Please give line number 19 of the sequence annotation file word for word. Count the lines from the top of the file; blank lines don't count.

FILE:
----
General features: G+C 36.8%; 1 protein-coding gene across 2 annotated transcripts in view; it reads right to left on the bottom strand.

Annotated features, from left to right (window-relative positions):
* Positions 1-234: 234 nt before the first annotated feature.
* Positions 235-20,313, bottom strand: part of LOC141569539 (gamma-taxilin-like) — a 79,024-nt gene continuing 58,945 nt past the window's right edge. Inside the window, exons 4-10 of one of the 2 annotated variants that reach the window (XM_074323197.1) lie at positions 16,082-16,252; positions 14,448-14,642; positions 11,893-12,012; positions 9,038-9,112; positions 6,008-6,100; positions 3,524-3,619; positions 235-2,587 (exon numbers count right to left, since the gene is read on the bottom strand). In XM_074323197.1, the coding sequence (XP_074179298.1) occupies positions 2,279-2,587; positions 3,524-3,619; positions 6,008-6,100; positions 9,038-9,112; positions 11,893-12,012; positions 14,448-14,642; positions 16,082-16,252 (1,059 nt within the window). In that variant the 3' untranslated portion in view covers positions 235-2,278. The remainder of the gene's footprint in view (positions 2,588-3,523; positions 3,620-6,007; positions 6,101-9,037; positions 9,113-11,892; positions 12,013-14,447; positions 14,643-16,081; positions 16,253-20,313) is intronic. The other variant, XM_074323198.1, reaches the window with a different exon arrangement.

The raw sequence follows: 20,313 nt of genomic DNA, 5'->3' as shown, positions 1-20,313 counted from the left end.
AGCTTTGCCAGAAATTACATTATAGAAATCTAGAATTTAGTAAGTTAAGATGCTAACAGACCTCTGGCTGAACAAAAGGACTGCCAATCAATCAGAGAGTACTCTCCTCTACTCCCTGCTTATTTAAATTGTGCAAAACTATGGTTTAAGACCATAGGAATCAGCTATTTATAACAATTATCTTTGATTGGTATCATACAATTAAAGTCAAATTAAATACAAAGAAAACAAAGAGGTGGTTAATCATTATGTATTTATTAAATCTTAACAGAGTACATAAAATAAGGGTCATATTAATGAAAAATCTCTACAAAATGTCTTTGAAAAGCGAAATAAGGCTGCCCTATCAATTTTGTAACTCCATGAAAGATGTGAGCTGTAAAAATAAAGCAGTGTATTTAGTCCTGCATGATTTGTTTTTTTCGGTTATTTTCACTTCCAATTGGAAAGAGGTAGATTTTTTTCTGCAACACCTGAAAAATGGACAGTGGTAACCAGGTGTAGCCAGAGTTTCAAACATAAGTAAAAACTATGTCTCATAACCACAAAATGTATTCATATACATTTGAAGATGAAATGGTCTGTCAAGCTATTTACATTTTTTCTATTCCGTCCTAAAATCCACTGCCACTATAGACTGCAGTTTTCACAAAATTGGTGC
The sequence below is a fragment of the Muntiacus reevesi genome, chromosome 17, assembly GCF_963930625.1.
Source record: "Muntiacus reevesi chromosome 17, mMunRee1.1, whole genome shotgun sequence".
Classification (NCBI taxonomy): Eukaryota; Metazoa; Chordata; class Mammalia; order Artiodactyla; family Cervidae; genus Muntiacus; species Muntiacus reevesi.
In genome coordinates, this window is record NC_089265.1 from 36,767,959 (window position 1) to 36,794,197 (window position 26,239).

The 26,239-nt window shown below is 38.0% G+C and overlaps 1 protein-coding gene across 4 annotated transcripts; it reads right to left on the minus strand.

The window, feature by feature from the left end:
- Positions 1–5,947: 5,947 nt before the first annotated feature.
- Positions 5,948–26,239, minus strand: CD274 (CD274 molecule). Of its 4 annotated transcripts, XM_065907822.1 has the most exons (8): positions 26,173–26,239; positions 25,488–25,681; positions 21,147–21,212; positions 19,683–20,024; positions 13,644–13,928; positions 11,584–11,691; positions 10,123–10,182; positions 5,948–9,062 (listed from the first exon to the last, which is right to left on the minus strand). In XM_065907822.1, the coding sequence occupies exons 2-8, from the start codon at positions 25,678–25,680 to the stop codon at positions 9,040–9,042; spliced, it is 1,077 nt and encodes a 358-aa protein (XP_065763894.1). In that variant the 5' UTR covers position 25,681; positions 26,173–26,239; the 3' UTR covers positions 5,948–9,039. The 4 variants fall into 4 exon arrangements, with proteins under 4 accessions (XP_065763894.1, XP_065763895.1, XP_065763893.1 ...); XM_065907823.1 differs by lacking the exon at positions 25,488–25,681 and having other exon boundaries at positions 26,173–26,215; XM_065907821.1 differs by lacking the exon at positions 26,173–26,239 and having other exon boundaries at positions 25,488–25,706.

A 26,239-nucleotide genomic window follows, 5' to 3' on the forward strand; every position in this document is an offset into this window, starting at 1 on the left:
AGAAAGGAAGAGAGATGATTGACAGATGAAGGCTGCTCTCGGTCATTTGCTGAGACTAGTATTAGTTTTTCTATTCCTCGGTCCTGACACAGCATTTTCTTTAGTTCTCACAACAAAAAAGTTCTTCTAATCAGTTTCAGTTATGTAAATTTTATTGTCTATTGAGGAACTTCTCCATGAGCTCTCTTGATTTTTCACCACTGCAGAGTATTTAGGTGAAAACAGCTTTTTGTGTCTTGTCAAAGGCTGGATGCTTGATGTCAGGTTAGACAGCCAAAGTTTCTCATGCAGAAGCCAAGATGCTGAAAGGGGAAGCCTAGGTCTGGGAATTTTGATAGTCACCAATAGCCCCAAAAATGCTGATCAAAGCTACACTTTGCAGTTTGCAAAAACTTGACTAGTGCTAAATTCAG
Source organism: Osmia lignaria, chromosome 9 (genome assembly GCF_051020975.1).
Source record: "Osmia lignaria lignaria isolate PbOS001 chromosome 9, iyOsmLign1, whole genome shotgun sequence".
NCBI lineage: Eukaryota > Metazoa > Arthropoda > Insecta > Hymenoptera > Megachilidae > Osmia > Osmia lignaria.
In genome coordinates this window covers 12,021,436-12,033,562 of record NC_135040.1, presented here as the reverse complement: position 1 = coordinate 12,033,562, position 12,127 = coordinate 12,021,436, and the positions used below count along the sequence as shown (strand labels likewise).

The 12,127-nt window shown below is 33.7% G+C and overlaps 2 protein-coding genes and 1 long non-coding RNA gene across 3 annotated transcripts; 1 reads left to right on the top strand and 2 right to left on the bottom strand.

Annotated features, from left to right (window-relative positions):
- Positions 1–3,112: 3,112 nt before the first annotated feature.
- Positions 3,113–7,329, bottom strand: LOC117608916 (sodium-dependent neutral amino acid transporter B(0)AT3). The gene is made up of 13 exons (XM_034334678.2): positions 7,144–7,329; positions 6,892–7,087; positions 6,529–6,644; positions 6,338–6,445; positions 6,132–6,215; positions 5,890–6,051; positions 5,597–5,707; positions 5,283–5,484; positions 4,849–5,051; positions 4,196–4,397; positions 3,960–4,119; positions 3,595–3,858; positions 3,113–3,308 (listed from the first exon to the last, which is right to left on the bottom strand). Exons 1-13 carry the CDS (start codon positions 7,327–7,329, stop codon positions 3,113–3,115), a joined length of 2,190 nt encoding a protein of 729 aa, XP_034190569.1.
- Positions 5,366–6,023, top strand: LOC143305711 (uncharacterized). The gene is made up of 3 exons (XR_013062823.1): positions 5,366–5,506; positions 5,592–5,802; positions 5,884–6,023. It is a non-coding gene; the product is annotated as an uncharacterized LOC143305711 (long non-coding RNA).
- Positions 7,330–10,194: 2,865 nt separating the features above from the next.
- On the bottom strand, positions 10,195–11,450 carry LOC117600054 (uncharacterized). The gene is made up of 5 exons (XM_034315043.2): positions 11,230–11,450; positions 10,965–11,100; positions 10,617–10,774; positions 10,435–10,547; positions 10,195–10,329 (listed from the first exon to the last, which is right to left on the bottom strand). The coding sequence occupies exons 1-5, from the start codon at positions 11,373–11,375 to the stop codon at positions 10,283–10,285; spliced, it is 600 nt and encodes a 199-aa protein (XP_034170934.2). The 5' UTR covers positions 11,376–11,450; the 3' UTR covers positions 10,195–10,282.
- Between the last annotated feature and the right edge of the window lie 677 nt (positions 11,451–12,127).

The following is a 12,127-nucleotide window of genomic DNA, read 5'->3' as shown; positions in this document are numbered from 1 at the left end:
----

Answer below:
NCBI lineage: Eukaryota > Metazoa > Arthropoda > Insecta > Hymenoptera > Megachilidae > Osmia > Osmia lignaria.